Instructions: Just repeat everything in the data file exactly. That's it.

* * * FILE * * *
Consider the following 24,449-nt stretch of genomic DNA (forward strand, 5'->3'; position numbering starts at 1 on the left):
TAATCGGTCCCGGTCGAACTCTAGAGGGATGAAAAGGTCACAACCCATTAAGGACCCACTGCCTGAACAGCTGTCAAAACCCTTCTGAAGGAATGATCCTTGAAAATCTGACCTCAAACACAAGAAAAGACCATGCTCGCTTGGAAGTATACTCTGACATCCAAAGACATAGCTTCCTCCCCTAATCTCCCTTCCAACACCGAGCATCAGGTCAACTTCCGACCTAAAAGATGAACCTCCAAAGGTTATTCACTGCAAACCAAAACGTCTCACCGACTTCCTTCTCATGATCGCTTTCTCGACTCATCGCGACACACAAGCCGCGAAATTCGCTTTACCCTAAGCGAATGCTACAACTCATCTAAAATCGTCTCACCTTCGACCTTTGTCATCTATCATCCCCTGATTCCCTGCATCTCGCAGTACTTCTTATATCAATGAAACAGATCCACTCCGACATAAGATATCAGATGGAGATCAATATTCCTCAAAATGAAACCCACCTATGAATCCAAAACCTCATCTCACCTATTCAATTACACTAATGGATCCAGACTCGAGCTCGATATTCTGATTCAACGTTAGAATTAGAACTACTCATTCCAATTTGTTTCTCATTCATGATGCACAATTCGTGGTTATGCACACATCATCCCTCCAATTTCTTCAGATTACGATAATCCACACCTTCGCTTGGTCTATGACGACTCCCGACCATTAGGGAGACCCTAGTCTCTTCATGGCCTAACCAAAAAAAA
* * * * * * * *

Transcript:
Consider the following 24,449-nt stretch of genomic DNA (forward strand, 5'->3'; position numbering starts at 1 on the left):
TAATCGGTCCCGGTCGAACTCTAGAGGGATGAAAAGGTCACAACCCATTAAGGACCCACTGCCTGAACAGCTGTCAAAACCCTTCTGAAGGAATGATCCTTGAAAATCTGACCTCAAACACAAGAAAAGACCATGCTCGCTTGGAAGTATACTCTGACATCCAAAGACATAGCTTCCTCCCCTAATCTCCCTTCCAACACCGAGCATCAGGTCAACTTCCGACCTAAAAGATGAACCTCCAAAGGTTATTCACTGCAAACCAAAACGTCTCACCGACTTCCTTCTCATGATCGCTTTCTCGACTCATCGCGACACACAAGCCGCGAAATTCGCTTTACCCTAAGCGAATGCTACAACTCATCTAAAATCGTCTCACCTTCGACCTTTGTCATCTATCATCCCCTGATTCCCTGCATCTCGCAGTACTTCTTATATCAATGAAACAGATCCACTCCGACATAAGATATCAGATGGAGATCAATATTCCTCAAAATGAAACCCACCTATGAATCCAAAACCTCATCTCACCTATTCAATTACACTAATGGATCCAGACTCGAGCTCGATATTCTGATTCAACGTTAGAATTAGAACTACTCATTCCAATTTGTTTCTCATTCATGATGCACAATTCGTGGTTATGCACACATCATCCCTCCAATTTCTTCAGATTACGATAATCCACACCTTCGCTTGGTCTATGACGACTCCCGACCATTAGGGAGACCCTAGTCTCTTCATGGCCTAACCAAAAAAAA